Thrive by IU Health

January 24, 2024

Newborn beats RSV with help from NICU angels

IU Health Arnett Hospital

Newborn beats RSV with help from NICU angels

Madison's journey began unexpectedly as a newborn admitted to Arnett Hospital's Neonatal Intensive Care Unit (NICU) due to contracting RSV. Her stay in the NICU lasted approximately six days, during which several dedicated Arnett team members provided exceptional care.

A visit to the Emergency department leads to a week-long stay

Madison was just five weeks and three days old when her mother, Hayley Roller, noticed something seriously wrong.

“That night when I changed her into her pajamas I could see the skin between her ribs pulling in as she inhaled,” says Roller.

She was having severe difficulty breathing.

Madison's parents rushed her to the Arnett Emergency department. Team members in the ED, recognizing the seriousness of Madison's condition, swiftly admitted her to a trauma room for evaluation. Roller shares that Madison was in respiratory distress, struggling to breathe and eat. She exhibited symptoms such as a severe cough, congestion and difficulty nursing or taking a bottle correctly, leading to intense vomiting episodes.

Upon assessment, the team initiated high-flow oxygen and conducted essential tests, including blood work and a chest x-ray. Recognizing the gravity of Madison's situation, they informed her parents that NICU admission was likely necessary due to her respiratory and feeding challenges.

Exceptional care for what mattered most

Upon arrival at the Arnett Hospital NICU, a designated Riley Children's Health Level III NICU, team members promptly attended to Madison's needs. She received humidity treatment, oxygen support and a feeding tube.

“They treated her absolutely amazing,” says Roller. “They were all attentive, gentle and so kind.”

The team also maintained transparency with Madison's parents, explaining each step thoroughly and ensuring they understood the reasons behind the treatments. The NICU staff allowed Madison's parents to stay with her at all times, fostering a sense of inclusion in her care.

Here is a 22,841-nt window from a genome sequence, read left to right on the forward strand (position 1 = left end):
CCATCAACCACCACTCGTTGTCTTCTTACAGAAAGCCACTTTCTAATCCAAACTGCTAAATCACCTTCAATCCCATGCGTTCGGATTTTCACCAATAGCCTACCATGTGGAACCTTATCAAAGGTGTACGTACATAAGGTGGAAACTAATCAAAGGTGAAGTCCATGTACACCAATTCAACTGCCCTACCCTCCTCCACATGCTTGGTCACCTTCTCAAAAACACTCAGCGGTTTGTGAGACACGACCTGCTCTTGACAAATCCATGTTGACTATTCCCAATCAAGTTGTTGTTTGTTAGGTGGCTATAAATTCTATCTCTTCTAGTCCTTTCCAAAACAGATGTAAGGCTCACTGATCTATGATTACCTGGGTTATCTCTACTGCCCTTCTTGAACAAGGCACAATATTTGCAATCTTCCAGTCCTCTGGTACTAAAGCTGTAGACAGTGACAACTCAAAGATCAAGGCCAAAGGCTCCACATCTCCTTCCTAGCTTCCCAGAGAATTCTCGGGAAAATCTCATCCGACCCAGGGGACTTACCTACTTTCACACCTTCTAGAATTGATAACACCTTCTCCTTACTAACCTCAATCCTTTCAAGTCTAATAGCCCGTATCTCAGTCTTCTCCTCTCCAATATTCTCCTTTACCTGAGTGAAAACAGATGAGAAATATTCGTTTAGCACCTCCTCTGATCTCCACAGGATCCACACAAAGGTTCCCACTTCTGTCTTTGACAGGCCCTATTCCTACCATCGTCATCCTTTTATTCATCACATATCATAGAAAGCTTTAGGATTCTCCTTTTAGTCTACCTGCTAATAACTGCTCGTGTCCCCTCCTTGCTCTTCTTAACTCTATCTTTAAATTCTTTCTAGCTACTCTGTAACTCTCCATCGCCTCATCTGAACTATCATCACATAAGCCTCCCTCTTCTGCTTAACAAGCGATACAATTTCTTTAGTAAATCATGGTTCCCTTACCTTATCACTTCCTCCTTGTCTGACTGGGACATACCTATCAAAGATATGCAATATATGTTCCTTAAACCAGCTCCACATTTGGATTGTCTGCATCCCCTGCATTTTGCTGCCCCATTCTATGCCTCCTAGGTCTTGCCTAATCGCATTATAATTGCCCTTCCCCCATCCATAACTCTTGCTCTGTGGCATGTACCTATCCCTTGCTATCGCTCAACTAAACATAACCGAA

Beyond medical care for Madison, the Arnett NICU team went above and beyond to provide emotional support to Madison's parents. They ensured their comfort by addressing their needs, such as providing meals, water, blankets, pillows and towels. The team facilitated moments of bonding, allowing Madison's parents to hold her during certain procedures and offering assistance with feeding, even during the night.

“They went above and beyond to help take care of my baby girl and her mom and I as well while we stayed there worried out of our minds and terrified,” says Eric Kelley, Madison’s father.

The exceptional care extended to Madison's discharge, alleviating her parents' nervousness about taking her home. The NICU team reassured them that Madison was healthy enough for discharge, offering the NICU direct number for any post-discharge concerns before connecting with her pediatrician.

This reassurance felt particularly crucial for Roller, who had previously suffered a full-term stillbirth.

“I was extremely nervous about taking her home, but I know they wouldn’t have released her if they weren’t absolutely sure she was doing well enough to go,” says Roller. “They went out of their way to comfort us in knowing she was healthy enough to be discharged.”

The gratitude felt by Madison's parents toward the Arnett team is profound.

"I cannot thank the NICU and ED staff enough for taking such good care of our girl,” says Roller.

The compassionate care provided by individuals like nurses Emma McCoy, Chelsea Jackson and Rhonda Ballard in the NICU left an indelible mark on their hearts. IU Health team members’ dedication, attentiveness and kindness throughout Madison's NICU stay had a profound impact on the healing process for both Madison and her parents.